Johnson has had to curb his usual instinct to grandstand and deploy jokes. Starmer has had to crack down hard on some unhelpful internal comments on NATO; and Blackford, the SNP leader in the Commons, potentially walks a tightrope.

Let’s start with Blackford. The SNP used to be opposed to membership of NATO.  That opposition was overcome in a close conference vote in 2012 with some members leaving as a result.  There are voices on the independence side today arguing for a rethink. The SNP’s partners in Holyrood, the Scottish Green Party, are outspokenly anti-NATO.

Starmer has generally supported the government line, but has had to face down members of his own party on the issue, most recently getting MPs to remove their signatures from a Stop the War Statement and suspending the Young Labour Twitter feed.

And Johnson?  Is he conveying the sort of confidence needed for an international crisis – a crisis which after all might mean large scale refugee movements, a shortage of basic commodities, and a growth in tension along many borders?

It is a very odd situation indeed when relief from the media focus on wine and crisps and trivia quizzes comes in the form of an international crisis; but such is politics. The next few weeks will tell us whether the PM is a calm helmsman or a storm-tossed sailor.

As former NATO General Secretary, Lord Robertson told the Lords “…there is an old saying: in Russia, everything changes in 20 years and nothing changes in 200 years. It maybe gets to the heart of the recent crisis, when the unthinkable has become the inevitable”

It is wrestling with that “inevitable” that will tax our leaders.

Paula Keaveney is the Programme Leader for Politics at Edge Hill University.

Why Ukraine? Why Now?

Professor Jo Crotty

In the last 24 hours I have received a number of messages asking ‘Why Ukraine?; and why now?’

Although media commentary has focused on Ukraine’s NATO ambitions, and Russia’s unwillingness to acquiesce to NATO forces on its border; the answer is more complex.

First, since the end of the Soviet Union 30 years ago, Ukraine has leant both toward Europe and reasserting its own identity, independent of Moscow. This has included allowing visa-free travel for all EU citizens, and aligning many of its governance structures to EU membership. When former President Viktor Yanukovych refused to sign a free trade agreement with the EU in 2013, Ukrainian citizens took to the streets in what became known as the Maidan or Revolution of Dignity. These protests led both to the removal of Yanukovych, but also a separatist uprising in the Donbass area of Eastern Ukraine (see below). This was not the first time the Ukrainian people had taken to the streets to remove their leader. They had done so before in 2004 during what has become known as the Orange Revolution. When exit polling revealed that the outgoing president’s candidate had stolen the election; people took to the streets to remove him. This kind of popular mobilisation, coupled with a lack of influence over Ukraine – in contrast to that of Belarus – poses a (perceived) threat to Putin’s Russia.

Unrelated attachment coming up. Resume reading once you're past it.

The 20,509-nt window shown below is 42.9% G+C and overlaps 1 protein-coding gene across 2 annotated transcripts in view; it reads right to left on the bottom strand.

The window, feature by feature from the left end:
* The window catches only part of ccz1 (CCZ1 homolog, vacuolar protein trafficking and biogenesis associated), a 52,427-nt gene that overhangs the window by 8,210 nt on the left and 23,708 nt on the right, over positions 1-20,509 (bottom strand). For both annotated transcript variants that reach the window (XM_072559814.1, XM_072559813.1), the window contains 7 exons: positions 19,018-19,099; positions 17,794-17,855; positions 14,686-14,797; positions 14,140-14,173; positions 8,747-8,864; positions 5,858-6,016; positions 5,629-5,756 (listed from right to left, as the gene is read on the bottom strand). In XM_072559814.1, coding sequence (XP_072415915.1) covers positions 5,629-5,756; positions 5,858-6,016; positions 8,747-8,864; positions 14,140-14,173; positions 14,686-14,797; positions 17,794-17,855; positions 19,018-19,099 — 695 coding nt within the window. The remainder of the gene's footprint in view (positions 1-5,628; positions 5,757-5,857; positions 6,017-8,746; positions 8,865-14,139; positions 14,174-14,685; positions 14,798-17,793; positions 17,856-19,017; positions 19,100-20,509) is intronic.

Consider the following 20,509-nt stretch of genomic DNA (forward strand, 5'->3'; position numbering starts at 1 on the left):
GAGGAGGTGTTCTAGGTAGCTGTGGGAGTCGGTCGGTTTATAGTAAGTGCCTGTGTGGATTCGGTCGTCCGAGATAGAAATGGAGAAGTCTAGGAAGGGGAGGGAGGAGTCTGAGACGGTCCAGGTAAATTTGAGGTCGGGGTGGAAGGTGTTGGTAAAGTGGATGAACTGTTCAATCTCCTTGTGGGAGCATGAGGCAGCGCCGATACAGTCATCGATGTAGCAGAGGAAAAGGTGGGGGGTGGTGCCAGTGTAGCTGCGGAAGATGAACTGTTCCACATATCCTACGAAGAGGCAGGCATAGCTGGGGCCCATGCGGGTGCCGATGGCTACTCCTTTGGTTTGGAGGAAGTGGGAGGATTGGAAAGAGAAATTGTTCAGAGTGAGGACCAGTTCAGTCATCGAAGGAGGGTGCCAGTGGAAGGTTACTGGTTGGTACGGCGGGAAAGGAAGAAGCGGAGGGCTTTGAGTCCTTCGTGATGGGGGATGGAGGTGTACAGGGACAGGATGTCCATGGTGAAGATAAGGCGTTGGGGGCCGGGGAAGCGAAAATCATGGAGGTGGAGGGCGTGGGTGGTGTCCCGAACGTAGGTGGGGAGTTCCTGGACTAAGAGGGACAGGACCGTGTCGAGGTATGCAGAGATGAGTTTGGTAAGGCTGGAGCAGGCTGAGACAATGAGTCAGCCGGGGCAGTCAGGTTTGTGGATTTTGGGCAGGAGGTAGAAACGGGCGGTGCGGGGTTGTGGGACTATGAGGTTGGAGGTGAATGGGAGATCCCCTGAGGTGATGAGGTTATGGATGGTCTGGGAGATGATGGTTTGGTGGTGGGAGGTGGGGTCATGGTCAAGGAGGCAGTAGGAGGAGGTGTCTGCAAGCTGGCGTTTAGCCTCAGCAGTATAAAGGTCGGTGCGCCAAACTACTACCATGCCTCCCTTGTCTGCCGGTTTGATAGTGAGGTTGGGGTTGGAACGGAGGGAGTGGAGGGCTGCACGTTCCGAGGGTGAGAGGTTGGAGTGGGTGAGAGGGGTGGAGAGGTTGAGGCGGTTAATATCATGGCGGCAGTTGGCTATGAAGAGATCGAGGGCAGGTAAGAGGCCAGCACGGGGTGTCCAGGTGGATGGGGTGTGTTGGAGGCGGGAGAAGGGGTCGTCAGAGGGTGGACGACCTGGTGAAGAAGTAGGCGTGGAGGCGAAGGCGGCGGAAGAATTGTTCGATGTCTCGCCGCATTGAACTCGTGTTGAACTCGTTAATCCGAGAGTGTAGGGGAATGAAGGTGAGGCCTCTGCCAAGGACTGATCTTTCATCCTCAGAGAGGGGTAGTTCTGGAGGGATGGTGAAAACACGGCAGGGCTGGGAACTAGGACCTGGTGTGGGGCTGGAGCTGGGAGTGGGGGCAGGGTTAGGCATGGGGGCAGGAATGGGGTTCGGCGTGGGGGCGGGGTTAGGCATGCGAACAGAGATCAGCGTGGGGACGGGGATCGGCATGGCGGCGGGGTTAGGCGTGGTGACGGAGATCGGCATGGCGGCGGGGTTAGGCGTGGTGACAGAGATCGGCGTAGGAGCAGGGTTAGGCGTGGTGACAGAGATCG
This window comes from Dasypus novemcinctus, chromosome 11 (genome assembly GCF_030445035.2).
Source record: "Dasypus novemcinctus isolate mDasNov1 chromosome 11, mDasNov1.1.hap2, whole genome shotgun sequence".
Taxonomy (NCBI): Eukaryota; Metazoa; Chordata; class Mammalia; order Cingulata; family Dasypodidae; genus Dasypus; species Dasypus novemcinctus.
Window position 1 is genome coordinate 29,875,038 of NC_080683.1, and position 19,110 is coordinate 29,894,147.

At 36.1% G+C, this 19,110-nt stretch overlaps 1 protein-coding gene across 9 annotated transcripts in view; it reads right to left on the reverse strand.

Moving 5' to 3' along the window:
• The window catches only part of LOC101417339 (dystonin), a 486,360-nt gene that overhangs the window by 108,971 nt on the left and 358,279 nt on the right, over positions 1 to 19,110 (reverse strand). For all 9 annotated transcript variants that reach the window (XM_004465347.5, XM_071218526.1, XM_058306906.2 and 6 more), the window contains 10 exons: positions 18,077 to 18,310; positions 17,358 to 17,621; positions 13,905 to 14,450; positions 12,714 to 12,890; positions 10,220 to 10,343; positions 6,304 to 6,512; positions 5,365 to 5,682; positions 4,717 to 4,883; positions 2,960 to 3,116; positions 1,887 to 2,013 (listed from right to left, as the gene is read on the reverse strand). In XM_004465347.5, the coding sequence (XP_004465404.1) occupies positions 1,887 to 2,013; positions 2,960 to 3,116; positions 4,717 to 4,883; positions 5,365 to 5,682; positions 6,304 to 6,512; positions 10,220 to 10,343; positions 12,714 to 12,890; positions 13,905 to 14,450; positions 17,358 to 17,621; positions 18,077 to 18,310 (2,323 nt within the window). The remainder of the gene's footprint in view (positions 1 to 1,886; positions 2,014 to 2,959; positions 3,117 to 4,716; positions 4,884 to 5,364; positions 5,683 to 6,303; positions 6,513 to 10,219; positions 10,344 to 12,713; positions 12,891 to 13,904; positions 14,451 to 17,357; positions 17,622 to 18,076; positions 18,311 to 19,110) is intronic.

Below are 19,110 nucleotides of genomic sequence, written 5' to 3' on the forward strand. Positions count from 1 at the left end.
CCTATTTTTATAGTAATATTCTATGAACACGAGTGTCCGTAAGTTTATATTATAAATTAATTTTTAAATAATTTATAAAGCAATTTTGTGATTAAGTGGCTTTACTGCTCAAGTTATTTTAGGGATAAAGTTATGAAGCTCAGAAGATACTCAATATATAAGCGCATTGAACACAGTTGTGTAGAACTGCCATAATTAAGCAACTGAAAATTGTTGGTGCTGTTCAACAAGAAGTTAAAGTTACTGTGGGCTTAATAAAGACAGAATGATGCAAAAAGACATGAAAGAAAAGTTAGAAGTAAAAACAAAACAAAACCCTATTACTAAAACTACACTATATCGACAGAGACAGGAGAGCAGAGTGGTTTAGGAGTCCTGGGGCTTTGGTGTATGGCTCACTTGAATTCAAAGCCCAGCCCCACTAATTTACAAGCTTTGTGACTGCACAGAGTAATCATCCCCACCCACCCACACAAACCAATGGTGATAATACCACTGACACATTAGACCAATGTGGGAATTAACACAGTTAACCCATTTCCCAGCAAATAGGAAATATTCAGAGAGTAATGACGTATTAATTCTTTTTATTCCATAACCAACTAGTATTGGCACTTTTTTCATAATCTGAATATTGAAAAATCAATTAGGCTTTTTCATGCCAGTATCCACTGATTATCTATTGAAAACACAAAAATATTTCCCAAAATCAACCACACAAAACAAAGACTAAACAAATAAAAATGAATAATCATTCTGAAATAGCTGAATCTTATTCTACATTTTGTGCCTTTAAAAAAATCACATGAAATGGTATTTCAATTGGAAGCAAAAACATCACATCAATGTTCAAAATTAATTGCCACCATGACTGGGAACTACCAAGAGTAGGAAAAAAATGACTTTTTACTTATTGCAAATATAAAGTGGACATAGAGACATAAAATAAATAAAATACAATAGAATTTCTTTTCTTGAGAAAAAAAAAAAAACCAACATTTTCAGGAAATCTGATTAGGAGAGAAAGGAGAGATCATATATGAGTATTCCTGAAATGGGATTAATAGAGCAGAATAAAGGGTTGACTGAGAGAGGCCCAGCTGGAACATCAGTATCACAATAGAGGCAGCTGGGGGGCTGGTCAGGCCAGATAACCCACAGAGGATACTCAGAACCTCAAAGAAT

Second, the Soviets continued the Tsar’s policy of ‘Russification’ through which ethnic Russians were resettled across the Union. Russian was also the official first language – hence Ukrainian’s now asserting the Ukrainian spelling of their capital Kyiv, rather than the Russian Kiev. As a result, there is now is a large population of ethnic Russians living in parts of Ukraine, including the Donbass region on the eastern border with Russia. This region is rich in coal and other resources and was part of the reason why Hitler decided to go south east, rather than take Moscow, during World War II (with its attendant consequences). Following the Maidan, rebels in this region started a conflict with the purpose of ceding from Ukraine. This conflict has been going on since 2014 and has resulted in 1.5 million internally displaced persons (IDPs) (UNHCR) fleeing the region. This is the largest number of IDPs in European soil since the conflict in the former Yugoslavia; yet it has gone almost completely unreported. Support for the rebels’ desiring to cede from Ukraine, has been the pre-text on which Putin could start amassing troops.

Third, Putin has problems at home. Despite being the first country in the world to develop an effective Covid-19 vaccine, Russia still only have 48% of its adult population fully vaccinated. This has been attributed to a wide-spread lack of trust in the Russian state – a state that has largely removed any recourse at the ballot box to dispatch an ineffective government. So a war with Ukraine has two advantages for Putin, a distraction from problems at home, and a way to reassert his ‘strong leader’ image after 20 years in power. It also prevents the types of popular protests that have removed two Ukrainian presidents, from spilling over the border.